Engineering immune responses will enable achievement of the true potential of the next generation of medical treatments by addressing the significant barrier of the host response. The central role of dendritic cells (DCs) as gatekeepers to the initiation of immune responses and maintenance of tolerance renders the control of their phenotype particularly important in situations where immune responses can be harnessed in combination products, such as vaccine delivery systems or tissue engineering strategies. Using biomaterials, an integral component of these devices, to direct the host response is a powerful and visionary strategy. Babensee et al have demonstrated biomaterial-based control of DC phenotype with modulation of immune responses to co- delivered antigen in vivo. As such, DCs at opposite ends of the phenotypic spectrum, from immature (or tolerogenic) to mature, are desirable to either induce non-responsiveness /tolerance or enhance protective immunity, respectively. The receptor-based mechanisms by which DCs recognize and respond to biomaterials is unknown, however commonalities between the cytokine, integrin, and pattern recognition receptor(PRR)-induced cellular responses and biomaterial-induced DC maturation, suggest that DCs engage a combination of these external sensing receptor families to initiate phenotypic responses to biomaterials. Our overall hypothesis is that DCs recognize and respond to biomaterial stimuli using a combination of receptors, necessitating an integrative modeling approach to establish multiple receptor ligation signatures associated with DC phenotypes. The objectives of this proposal are to 1) develop a model of how DCs integrate information from multiple receptor families concurrently to elicit phenotypic plasticity and 2) use this model to elucidate the key receptor families used by DCs to recognize and respond to biomaterials. We will achieve an integrative understanding with a global view of DC responses to biomaterials, including synergistic interactions, which is not feasible looking at one pathway at a time. The approach used in this proposal is to treat the DC as a system with delivered stimuli/inputs, sampled intermediate signals, and measured outputs/responses to develop a statistical model. This proposal thus applies a previously employed systems biology approach, developed by Lauffenberger, Janes and Kemp, in a novel capacity of addressing the "inverse" problem of identifying receptors used by DCs to sense biomaterials.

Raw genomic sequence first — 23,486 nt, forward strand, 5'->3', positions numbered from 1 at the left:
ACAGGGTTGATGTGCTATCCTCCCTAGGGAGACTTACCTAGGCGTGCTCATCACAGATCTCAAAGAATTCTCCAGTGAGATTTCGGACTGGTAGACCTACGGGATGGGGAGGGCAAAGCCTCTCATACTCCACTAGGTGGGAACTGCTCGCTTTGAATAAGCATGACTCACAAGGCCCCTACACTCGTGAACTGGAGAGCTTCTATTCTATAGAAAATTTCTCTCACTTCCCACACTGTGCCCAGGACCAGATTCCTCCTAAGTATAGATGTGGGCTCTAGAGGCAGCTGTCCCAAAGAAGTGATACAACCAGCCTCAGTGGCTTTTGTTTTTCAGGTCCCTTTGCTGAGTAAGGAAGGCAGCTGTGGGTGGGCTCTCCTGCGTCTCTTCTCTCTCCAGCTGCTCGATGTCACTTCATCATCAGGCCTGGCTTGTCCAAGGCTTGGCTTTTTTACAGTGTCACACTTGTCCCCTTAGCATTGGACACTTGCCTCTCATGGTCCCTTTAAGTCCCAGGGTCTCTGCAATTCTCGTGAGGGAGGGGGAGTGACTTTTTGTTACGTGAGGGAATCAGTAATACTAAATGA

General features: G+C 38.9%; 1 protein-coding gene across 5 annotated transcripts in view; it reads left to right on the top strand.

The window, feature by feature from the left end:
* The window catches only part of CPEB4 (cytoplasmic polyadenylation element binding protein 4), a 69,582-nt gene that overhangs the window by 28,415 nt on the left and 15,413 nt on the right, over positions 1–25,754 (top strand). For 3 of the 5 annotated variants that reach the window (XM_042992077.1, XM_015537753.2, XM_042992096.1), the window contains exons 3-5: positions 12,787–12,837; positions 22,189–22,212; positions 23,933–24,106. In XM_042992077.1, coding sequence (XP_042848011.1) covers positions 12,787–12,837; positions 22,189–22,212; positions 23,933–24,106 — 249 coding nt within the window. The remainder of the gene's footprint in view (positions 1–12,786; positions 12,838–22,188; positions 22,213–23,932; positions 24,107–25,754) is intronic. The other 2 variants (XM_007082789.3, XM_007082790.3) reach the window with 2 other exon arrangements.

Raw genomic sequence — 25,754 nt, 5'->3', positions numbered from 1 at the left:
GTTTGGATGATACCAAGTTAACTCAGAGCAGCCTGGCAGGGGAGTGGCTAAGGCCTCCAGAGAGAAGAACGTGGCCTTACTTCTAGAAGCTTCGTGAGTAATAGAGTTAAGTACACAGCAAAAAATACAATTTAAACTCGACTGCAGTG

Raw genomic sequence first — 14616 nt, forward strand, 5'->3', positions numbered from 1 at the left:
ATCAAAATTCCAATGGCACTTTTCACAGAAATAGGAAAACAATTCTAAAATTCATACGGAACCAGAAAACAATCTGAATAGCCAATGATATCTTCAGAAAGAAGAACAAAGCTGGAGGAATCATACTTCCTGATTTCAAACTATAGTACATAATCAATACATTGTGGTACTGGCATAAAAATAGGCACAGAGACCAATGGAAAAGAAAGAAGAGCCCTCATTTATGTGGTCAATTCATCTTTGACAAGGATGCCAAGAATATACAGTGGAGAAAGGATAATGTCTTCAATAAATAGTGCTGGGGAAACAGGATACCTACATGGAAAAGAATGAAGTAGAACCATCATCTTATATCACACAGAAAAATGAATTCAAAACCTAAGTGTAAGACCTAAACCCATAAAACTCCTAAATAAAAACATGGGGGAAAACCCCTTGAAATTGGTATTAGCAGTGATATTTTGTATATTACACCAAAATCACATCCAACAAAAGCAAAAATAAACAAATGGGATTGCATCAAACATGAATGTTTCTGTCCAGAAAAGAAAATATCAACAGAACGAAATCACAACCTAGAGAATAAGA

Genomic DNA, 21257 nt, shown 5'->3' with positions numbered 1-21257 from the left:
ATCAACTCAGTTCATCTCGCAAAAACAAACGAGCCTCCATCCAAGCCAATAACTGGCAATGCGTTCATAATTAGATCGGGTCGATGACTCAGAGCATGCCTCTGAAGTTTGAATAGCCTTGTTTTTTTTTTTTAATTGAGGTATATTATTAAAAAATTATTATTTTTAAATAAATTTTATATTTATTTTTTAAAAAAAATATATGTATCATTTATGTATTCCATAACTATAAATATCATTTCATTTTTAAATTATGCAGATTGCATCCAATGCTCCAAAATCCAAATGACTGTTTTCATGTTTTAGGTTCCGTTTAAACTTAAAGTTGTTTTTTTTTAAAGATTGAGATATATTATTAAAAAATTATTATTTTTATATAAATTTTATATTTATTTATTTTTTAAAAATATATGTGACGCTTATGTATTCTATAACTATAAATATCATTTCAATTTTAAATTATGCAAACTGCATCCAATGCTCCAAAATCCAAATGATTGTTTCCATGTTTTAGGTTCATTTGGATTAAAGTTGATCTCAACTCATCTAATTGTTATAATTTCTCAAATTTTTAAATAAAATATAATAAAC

Specific aim 1 will establish an integrative model of signaling and cytokine profiles for known receptor-driven DC phenotypic outcomes.
Specific aim 2 will identify the receptor basis for DC responses to specific biomaterials.
Specific aim 3 will validate role of receptor families mediating DC responses to specific biomaterials. Completion of this project will provide a framework for informed engineering DC-driven immune responses in the context of biomaterials for future studies. It will also provide a context for in-depth study of individual receptors with a dominant role in DC responses to biomaterials.

Public Health Relevance

Our vision is to engineer specific immune cell interactions through biomaterials for use in immunomodulatory combination products to further the promise of tissue engineered constructs and vaccine delivery systems for treating and preventing human disease. This proposal applies a rigorous systems biology approach to elucidate the integrative mechanism of immune cell interactions with biomaterials to direct immune responses.

Agency
National Institute of Health (NIH)
Institute
National Institute of Biomedical Imaging and Bioengineering (NIBIB)
Type
Exploratory/Developmental Grants (R21)
Project #
5R21EB012339-02
Application #
8330263
Study Section
Special Emphasis Panel (ZRG1-SBIB-Q (02))
Program Officer
Hunziker, Rosemarie
Project Start
2011-09-15
Project End
2013-08-31
Budget Start
2012-09-01
Budget End
2013-08-31
Support Year
2
Fiscal Year
2012
Total Cost
$190,875
Indirect Cost
$65,875
Name
Georgia Institute of Technology
Department
Engineering (All Types)
Type
Schools of Engineering
DUNS #
097394084
City
Atlanta
State
GA
Country
United States
Zip Code
30332
Hotaling, Nathan A; Cummings, Richard D; Ratner, Daniel M et al. (2014) Molecular factors in dendritic cell responses to adsorbed glycoconjugates. Biomaterials 35:5862-74